My profession is not one of which I dreamed of pursuing; more like it pursued me and when it caught me, it tackled me to the ground.
As a little girl my dreams of a future career changed as often as the seasons, but one consistent shade could be found in each season; vibrant femininity.
Fashion designer, news reporter, singer (I’m plagued with stage fright so I should’ve known that was a no-go.), Dallas Cowboy Cheerleader, and a Rockette: I wanted nothing more than to be laden with sequins, perfume, stilettos, stylists, and all things girly, and not just occasionally, daily.
God made me a girl: I wonder if when He created me, He sprinkled a little extra glitter into my soul.
Contrary to all of those things, is where I stand today.
My world is not colored by beautiful fabrics and patterns that pop, there are no juicy stories to share with others by the office water cooler or in front of lights and cameras, rather than an instrumental background: heavy machinery provide the bass, I do cheer on a group of sweaty men: but they don’t carry a football, and the only kicks I perform is when the drink machine steals my coins.
Unfortunately, I feel rather frumpy instead of fashionable in my daily attire: sequins are replaced with splatters of concrete, mud, diesel, and grease. My perfume is not sweet scents of amber and sandalwood, stilettos are substituted with shock absorbent boots and sneakers, and my stylist is the weather man.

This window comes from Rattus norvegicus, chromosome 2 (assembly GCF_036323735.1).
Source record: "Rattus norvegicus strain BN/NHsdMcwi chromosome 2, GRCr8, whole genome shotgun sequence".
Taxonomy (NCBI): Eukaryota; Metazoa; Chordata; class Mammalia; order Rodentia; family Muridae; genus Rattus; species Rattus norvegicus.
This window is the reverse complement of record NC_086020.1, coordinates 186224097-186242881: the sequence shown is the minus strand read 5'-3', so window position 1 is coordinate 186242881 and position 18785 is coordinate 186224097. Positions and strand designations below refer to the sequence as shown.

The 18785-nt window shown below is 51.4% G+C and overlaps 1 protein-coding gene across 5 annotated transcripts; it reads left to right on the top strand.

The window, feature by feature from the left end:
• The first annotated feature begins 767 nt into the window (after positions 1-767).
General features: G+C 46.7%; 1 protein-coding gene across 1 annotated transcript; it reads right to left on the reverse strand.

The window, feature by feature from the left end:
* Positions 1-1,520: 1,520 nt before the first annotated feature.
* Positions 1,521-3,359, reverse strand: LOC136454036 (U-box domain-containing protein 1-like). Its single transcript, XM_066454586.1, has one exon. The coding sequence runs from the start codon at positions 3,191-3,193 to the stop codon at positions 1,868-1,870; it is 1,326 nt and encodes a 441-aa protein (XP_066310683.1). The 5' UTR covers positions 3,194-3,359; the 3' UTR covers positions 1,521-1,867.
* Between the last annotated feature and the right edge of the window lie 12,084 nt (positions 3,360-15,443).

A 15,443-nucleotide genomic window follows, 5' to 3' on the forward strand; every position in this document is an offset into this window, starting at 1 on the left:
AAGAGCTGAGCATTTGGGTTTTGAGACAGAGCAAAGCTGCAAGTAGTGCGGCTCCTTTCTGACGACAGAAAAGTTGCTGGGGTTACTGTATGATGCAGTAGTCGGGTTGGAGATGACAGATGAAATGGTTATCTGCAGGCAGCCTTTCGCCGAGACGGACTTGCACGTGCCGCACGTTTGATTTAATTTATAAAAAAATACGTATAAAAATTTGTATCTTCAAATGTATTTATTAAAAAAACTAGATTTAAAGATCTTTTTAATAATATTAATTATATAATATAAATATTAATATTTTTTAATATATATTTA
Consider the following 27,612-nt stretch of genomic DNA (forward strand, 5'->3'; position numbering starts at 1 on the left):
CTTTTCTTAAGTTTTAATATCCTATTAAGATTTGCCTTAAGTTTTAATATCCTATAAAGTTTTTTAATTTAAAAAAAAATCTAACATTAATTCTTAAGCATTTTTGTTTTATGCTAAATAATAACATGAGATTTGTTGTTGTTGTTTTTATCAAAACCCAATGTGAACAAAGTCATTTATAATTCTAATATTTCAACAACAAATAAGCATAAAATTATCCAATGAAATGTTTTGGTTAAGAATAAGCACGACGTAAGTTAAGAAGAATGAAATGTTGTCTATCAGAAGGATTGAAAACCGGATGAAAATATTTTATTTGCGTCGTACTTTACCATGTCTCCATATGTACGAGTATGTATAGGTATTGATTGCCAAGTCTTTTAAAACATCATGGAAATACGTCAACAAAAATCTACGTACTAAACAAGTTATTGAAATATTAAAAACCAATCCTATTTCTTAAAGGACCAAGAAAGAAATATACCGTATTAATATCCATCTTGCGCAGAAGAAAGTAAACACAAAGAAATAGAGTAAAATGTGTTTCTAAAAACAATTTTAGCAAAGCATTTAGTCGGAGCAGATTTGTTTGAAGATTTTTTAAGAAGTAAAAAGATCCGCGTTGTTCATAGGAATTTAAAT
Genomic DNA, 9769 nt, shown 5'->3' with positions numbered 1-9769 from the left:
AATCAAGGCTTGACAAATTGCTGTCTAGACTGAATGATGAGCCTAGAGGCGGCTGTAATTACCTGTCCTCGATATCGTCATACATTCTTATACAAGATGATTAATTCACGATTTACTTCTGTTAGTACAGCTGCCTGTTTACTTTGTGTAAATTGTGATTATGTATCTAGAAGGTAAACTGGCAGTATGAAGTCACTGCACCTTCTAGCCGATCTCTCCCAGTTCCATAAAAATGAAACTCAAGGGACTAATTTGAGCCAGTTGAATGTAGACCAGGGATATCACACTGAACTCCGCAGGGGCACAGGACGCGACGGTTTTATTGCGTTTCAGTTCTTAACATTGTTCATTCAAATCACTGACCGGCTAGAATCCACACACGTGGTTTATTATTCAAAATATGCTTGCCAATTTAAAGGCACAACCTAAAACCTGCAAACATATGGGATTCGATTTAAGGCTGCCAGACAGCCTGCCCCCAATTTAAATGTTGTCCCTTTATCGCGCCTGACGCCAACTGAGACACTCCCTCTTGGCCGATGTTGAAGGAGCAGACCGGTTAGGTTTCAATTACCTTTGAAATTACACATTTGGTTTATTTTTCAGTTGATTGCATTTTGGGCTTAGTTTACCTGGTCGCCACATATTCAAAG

In the evening, instead of washing two hours worth of make-up off my face, I wash a days worth of hard labor. My body aches, not for the weight of fashionable dress and uncomfortable heels, for I carried the weight of a business on my shoulders. My eyes burn, not for the flashes of hundreds of cameras and stage lights, but because I work outside where the sun beams down on my lowered head and bounces off the ground beneath onto my face. My ears ring, not because of rumors and gossip heard, but due to the hum of equipment and ringing of the phone.
My smile is faint: for it is lonely being a woman in a man’s world.
My office is not manicured and prestine, it’s dusty and disheveled: for I share it with 8 men. My A.C. is powered by the changing of the wind, not an eletrical surge. No, my profession is not one eagerly choosen by women.
Oh, but what I have!
Hearty, deep throated laughter caused by manly jesting, which is as contagious as children’s giggles, fills the atmosphere, a dedication to their fellow worker: like none other, and love that doesn’t have to be said, for it is felt.
But most importantly and surprisingly: A respect for me, and my femininity.
Though I am small in stature and weaker in strength, my men treat me as if I am the foundation of this business and the supports that hold it all together. Though they are the epitome of masculinity with their brute strength and coarse words, my men soften and bide their tounges at my presence. The warning shout of “boss-lady” rings out as I approach; quieting any lewd talk and curse words.
I may not have the career I dreamed of as a little girl, but I’m glad I don’t. God knew exactly where I needed to be, and here, being the femininty in a masculine world, I see glimpses of God’s design: had I been anywhere else I would’ve missed it.
God has you where you are right now for a reason; find your reason.